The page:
11. 11. Requirements/Constraints <ul><li>Water control to apply small amounts of water reliably; may need drainage facilities </li></ul><ul><li>Supply of biomass for making compost – can use fertilizer as alternative </li></ul><ul><li>Crop protection may be necessary, although usually more resistance to pests & diseases </li></ul><ul><li>Mechanical weeder is desirable as this can aerate the soil at same time it controls weeds </li></ul><ul><li>Skill & motivation of farmers most important; need to learn new practices; SRI can become labor-saving once techniques are mastered </li></ul><ul><li>Support of experts? have faced opposition </li></ul>
    12. 12. Status of SRI: As of 1999 Known and practiced only in Madagascar
    13. 13. Merits of SRI methods first seen outside of Madagascar in China: 1999: Nanjing Agric. University 2000-01: China National Hybrid Rice R&D Center at Sanya 2001: China National Rice Research Institute (CNRRI) in Hangzhou, and Sichuan Acad.of Agricultural Sciences Then Indonesia (AARD-Sukamandi) & Philippines (CDSMC) in 2000-01
    14. 14. Prof. Yuan Long-Ping with SRI plot at Sanya station, China National Hybrid Rice R&D Center, April 2001
    15. 15. CHINA: Farmers with SRI fields in Bu Tou village, Jie Ton township (Tien Tai city), Zhejiang province, 2004
    16. 16. Nie Fu-qiu, Bu Tou village <ul><li>2004: SRI highest yield in Zhejiang province: 12 t/ha </li></ul><ul><li>2005: his SRI rice fields were hit by three typhoons – even so, he was able to harvest 11.15 tons/ha -- while other farmers’ fields were badly affected by the storm damage </li></ul><ul><li>2008: Nie used chemical fertilizer, and crop lodged </li></ul>
    17. 17. 47.9% 34.7% Non-Flooding Rice Farming Technology in Irrigated Paddy Field Dr. Tao Longxing, China National Rice Research Institute, 2004
    18. 18. Factorial trials by CNRRI, 2004 and 2005 using two super-hybrid varieties -- seeking to break ‘plateau’ limiting yields <ul><li>Standard Rice Mgmt </li></ul><ul><li>30-day seedlings </li></ul><ul><li>20x20 cm spacing </li></ul><ul><li>Continuous flooding </li></ul><ul><li>Fertilization: </li></ul><ul><ul><li>100% chemical </li></ul></ul><ul><li>New Rice Mgmt (SRI) </li></ul><ul><li>20-day seedlings </li></ul><ul><li>30x30 cm spacing </li></ul><ul><li>Alternate wetting and drying (AWD) </li></ul><ul><li>Fertilization: </li></ul><ul><ul><li>50% chemical, </li></ul></ul><ul><ul><li>50% organic </li></ul></ul>
    19. 19. Average super-rice yields (kg/ha) with new rice management (SRI) vs.standard rice management at different plant densities ha -1
    20. 20. SRI benefits have been demonstrated in 34 countries in Asia, Africa, and Latin America Before 1999: Madagascar 1999-2000: China, Indonesia 2000-01: Bangladesh, Cuba Cambodia, Gambia, India, Laos, Myanmar, Nepal, Philippines, Sierra Leone, Sri Lanka, Thailand 2002-03: Benin, Guinea, Mozambique, Peru 2004-05: Senegal, Mali, Pakistan, Vietnam 2006: Burkina Faso, Bhutan, Iran, Iraq, Zambia 2007: Afghanistan, Brazil 2008: Egypt, Rwanda, Congo, Ecuador, Costa Rica 2009: Timor Leste, Malaysia Now in 2009, SRI benefits have been validated in 37 countries of Asia, Africa, and Latin America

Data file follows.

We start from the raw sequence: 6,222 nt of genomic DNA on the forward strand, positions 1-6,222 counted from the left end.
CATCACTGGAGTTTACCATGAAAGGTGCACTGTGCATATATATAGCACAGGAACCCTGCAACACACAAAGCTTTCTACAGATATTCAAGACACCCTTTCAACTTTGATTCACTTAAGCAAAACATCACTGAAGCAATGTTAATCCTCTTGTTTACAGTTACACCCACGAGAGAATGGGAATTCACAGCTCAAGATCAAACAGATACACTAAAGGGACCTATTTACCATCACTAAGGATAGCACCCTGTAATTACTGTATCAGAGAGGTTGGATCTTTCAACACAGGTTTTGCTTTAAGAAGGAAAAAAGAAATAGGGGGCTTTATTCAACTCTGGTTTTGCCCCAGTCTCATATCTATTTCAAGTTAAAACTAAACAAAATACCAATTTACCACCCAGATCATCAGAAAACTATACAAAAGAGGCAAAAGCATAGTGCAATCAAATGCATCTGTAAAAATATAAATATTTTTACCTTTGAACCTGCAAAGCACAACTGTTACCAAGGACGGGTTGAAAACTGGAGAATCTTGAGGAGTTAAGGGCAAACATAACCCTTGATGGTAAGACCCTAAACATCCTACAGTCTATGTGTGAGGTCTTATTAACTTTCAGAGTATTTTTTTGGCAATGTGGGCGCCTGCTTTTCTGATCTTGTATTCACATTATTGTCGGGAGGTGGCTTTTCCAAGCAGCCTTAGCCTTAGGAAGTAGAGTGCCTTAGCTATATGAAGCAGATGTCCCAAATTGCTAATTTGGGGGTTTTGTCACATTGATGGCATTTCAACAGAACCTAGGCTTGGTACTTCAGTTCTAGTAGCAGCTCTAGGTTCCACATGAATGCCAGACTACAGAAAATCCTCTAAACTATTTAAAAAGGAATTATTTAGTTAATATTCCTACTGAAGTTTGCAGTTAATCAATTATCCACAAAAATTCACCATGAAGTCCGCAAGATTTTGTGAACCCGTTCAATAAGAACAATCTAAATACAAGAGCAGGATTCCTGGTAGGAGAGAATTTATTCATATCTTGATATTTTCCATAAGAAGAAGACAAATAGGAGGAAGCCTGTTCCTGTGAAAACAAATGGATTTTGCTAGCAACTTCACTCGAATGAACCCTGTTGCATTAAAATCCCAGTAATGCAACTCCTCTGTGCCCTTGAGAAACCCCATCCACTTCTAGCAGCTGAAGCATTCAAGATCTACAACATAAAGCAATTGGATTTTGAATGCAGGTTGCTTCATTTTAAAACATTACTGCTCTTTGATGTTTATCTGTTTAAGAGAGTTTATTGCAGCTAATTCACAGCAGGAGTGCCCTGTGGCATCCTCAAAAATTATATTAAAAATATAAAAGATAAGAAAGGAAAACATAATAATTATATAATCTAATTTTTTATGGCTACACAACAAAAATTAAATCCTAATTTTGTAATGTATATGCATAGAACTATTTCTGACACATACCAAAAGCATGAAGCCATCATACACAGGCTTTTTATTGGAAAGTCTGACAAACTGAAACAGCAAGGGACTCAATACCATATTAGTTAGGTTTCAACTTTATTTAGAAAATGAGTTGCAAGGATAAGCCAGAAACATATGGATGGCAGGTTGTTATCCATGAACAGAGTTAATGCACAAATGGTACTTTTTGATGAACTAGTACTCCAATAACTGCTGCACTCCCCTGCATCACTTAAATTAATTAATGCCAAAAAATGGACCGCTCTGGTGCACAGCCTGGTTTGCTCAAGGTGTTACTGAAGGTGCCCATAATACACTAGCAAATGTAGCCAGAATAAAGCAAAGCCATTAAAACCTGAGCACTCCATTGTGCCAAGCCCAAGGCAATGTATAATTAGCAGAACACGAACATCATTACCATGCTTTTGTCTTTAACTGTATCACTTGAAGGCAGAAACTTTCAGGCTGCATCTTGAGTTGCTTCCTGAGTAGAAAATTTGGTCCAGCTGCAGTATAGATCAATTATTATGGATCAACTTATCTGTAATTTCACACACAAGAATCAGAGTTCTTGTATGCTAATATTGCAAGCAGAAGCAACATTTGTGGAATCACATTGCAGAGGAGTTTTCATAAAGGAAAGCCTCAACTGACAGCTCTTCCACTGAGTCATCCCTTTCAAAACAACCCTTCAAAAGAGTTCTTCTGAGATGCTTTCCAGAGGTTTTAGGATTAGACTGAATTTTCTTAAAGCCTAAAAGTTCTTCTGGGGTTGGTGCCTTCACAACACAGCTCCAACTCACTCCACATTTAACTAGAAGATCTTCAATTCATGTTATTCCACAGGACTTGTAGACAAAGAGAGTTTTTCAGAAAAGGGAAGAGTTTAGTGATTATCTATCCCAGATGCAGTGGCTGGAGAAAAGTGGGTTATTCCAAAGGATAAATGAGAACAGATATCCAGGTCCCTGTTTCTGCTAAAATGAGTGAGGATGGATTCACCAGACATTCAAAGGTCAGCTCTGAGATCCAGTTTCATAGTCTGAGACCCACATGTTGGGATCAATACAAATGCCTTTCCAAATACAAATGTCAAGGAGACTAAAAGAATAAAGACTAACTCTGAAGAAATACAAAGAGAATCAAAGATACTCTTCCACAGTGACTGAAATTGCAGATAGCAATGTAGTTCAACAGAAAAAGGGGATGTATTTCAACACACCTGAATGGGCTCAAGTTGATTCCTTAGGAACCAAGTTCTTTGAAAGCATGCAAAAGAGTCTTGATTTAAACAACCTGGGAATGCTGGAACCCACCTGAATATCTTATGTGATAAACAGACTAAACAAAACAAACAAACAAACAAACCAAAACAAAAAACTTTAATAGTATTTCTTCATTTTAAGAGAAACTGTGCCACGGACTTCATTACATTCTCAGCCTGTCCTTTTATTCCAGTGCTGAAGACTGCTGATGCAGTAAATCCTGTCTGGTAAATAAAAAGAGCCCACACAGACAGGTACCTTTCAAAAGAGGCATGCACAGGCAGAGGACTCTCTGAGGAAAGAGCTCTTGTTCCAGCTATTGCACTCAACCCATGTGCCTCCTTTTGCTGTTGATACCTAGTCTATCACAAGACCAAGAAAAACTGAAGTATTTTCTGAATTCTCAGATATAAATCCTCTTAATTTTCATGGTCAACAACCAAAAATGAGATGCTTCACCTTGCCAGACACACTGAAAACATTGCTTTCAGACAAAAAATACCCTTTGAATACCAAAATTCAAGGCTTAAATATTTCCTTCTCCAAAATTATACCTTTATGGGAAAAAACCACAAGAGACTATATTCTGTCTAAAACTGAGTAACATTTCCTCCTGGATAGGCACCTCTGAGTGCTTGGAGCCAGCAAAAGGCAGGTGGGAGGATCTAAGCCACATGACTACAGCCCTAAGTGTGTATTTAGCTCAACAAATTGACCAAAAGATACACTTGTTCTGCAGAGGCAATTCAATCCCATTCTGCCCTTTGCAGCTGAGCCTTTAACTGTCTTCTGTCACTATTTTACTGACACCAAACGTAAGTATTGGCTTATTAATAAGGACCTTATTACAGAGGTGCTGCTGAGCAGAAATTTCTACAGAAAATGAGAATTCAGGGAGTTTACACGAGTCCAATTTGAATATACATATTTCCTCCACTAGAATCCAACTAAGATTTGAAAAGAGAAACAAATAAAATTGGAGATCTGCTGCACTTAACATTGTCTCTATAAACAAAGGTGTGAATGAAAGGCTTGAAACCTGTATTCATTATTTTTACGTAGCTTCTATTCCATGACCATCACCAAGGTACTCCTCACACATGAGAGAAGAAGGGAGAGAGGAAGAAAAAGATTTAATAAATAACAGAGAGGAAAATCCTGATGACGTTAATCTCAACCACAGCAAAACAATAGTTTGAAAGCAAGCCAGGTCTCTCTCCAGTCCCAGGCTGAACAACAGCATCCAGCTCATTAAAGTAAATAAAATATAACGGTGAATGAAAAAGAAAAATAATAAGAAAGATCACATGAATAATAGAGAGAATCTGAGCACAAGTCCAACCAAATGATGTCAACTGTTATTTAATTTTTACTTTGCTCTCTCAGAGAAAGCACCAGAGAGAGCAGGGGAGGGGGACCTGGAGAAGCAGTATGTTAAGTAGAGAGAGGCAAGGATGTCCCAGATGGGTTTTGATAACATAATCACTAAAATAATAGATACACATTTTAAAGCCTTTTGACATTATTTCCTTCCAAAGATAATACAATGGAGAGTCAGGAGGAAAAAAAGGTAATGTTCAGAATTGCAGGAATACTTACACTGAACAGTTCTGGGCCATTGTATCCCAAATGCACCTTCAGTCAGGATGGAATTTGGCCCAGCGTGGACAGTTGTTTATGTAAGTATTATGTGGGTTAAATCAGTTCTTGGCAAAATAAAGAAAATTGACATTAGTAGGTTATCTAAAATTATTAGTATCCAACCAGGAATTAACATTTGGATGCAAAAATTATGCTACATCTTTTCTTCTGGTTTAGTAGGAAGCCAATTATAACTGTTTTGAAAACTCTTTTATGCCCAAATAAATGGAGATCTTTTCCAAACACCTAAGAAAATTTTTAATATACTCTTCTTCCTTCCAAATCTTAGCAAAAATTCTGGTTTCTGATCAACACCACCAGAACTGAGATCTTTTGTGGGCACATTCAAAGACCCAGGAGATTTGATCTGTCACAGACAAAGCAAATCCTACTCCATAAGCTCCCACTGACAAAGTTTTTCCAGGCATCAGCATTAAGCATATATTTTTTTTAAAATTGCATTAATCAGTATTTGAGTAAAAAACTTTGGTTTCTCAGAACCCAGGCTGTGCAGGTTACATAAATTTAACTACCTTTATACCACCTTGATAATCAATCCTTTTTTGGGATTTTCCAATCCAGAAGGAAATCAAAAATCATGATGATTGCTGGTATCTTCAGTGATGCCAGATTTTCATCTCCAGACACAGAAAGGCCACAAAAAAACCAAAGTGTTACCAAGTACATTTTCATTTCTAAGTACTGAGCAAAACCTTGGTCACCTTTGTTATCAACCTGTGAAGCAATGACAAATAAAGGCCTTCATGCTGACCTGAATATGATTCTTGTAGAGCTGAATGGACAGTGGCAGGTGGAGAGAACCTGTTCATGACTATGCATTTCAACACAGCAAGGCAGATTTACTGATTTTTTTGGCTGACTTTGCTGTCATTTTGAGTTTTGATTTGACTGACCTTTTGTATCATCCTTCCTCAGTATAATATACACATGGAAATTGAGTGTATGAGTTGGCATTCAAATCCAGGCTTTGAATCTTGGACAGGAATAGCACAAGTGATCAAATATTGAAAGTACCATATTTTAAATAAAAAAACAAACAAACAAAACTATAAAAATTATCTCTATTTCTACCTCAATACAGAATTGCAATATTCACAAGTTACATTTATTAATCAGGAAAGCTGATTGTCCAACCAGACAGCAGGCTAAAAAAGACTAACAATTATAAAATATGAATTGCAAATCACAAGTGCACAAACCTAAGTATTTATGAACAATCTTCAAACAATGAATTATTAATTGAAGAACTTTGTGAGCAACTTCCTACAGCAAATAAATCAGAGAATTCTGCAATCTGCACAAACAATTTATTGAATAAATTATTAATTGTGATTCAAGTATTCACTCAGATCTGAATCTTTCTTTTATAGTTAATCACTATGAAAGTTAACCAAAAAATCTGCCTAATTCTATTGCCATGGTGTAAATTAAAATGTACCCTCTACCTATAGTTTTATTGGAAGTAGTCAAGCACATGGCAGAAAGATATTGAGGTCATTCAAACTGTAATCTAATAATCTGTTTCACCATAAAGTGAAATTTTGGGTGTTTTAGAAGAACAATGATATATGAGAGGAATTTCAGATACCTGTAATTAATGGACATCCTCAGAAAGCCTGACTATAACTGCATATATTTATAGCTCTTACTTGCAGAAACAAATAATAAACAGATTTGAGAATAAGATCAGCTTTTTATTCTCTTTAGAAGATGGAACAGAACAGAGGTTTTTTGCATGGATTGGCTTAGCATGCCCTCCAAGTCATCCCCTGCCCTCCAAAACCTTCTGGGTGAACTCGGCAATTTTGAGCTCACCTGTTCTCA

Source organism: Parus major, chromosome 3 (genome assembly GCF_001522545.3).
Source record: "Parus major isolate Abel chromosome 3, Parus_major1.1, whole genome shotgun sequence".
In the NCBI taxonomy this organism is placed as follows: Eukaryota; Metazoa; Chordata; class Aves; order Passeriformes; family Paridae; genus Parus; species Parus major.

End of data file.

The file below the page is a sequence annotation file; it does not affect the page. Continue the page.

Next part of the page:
21. 21. AFGHANISTAN : SRI field in Baghlan Province, supported by Aga Khan Foundation Natural Resource Management program
    22. 22. SRI field at 30 days
    23. 23. SRI plant with 133 tillers @ 72 days after transplanting 11.56 t/ha
    24. 24. IRAQ: Comparison trials at Al-Mishkhab Rice Research Station, Najaf
    25. 25. Two Paradigms for Agriculture: <ul><li>GREEN REVOLUTION strategy was to: </li></ul><ul><li>* Change the genetic potential of plants, and </li></ul><ul><li>* Increase the use of external inputs -- more water, more fertilizer and insecticides </li></ul><ul><li>SRI ( AGROECOLOGY) instead changes the management of plants, soil, water & nutrients: </li></ul><ul><ul><li>* To promote the growth of root systems , and </li></ul></ul><ul><ul><li>* To increase the abundance and diversity of soil organisms to better enlist their benefits </li></ul></ul><ul><li>The goal is to produce better PHENOTYPES </li></ul>
    26. 26. MADAGASCAR: Rice field grown with SRI methods
    27. 27. CAMBODIA: Rice plant grown from single seed in Takeo province
    28. 28. NEPAL: Single rice plant grown with SRI methods, Morang district
    29. 29. IRAN: SRI roots and normal (flooded) roots: note difference in color as well as size
    30. 30. INDONESIA: Rice plants of same age and same variety in Lombok province
    31. 31. Indonesia: Results of 9 seasons of on-farm comparative evaluations of SRI by Nippon Koei team, 2002-06 <ul><li>No. of trials: 12,133 </li></ul><ul><li>Total area covered: 9,429.1 hectares </li></ul><ul><li>Ave. increase in yield: 3.3 t/ha (78%) </li></ul><ul><li>Reduction in water requirements : 40% </li></ul><ul><li>Reduction in fertilizer use : 50% </li></ul><ul><li>Reduction in costs of production : 20% </li></ul><ul><li>Note: In Bali (DS 2006) 24 farmers on 42 ha: SRI + Longping hybrids -> 13.3 vs. 8.4 t/ha </li></ul>